Community colleges see drop in enrollment during pandemic

Neosho Community College expected to see more students as businesses shut down and more SEK residents were unemployed, as happened in the previous recession. Instead, enrollment dropped 9.5%.


State News

October 21, 2020 - 9:27 AM

Courtesy photo

TOPEKA — Neosho Community College president Brian Inbody relied on precedent to make assumptions about how the pandemic of COVID-19 could influence enrollment at the southeastern Kansas college during a period of massive unemployment and business realignment.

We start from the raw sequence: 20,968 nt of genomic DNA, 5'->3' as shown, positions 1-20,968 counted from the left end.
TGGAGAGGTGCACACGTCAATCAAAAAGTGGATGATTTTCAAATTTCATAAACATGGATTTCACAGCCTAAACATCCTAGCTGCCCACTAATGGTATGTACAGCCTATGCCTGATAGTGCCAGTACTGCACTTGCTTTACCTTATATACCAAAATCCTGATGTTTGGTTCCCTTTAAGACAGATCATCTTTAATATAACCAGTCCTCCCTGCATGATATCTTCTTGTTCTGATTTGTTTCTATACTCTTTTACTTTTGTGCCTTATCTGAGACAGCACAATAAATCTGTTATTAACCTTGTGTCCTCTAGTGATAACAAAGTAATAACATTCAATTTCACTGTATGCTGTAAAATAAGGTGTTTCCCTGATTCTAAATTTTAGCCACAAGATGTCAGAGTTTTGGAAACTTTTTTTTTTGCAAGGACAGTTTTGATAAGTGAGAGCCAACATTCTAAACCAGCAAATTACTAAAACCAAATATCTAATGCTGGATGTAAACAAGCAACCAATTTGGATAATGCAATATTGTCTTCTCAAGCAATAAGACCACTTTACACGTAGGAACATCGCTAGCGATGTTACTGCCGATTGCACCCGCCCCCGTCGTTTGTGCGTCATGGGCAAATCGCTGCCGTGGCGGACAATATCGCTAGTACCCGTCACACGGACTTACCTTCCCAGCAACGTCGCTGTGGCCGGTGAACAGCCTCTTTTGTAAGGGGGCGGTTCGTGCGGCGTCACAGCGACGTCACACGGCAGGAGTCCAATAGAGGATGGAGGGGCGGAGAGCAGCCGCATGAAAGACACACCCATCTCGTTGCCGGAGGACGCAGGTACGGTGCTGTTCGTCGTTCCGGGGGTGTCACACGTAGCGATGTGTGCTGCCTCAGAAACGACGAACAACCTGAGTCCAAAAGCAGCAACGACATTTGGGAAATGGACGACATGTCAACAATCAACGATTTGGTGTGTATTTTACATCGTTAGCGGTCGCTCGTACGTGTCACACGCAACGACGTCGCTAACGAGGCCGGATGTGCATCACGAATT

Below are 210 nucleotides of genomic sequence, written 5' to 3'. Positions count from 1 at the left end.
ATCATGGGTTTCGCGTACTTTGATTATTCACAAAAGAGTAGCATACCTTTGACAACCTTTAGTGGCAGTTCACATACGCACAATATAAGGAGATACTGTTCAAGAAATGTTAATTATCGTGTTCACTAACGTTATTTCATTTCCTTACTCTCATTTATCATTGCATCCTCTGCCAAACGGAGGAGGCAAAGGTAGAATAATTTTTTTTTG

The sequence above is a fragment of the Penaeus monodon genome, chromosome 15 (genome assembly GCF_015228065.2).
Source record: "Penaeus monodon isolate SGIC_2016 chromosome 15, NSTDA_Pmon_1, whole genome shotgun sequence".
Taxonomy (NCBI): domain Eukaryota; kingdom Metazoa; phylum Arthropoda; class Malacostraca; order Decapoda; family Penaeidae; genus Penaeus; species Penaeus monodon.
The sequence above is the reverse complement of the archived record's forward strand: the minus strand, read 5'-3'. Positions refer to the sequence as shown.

In wake of the brutal U.S. recession from 2007 to 2009, he said, enrollment at Neosho Community College increased 21% per year over a three-year period. Early in the pandemic of 2020, higher education institutions were thrown into an online instructional format as COVID-19 spread into the heartland. Unemployment in Kansas surged from 3.1% in February to 11.9% in April. The stage appeared set for community colleges to answer the bell of another recession.

“We were expecting an enrollment increase this fall originally,” Inbody said on the Kansas Reflector podcast. “If you think about what happened in 2008 and 2009 and 2010 because of the economic downturn, what we saw was nontraditional students who had lost their jobs come back to community college to be retrained.”

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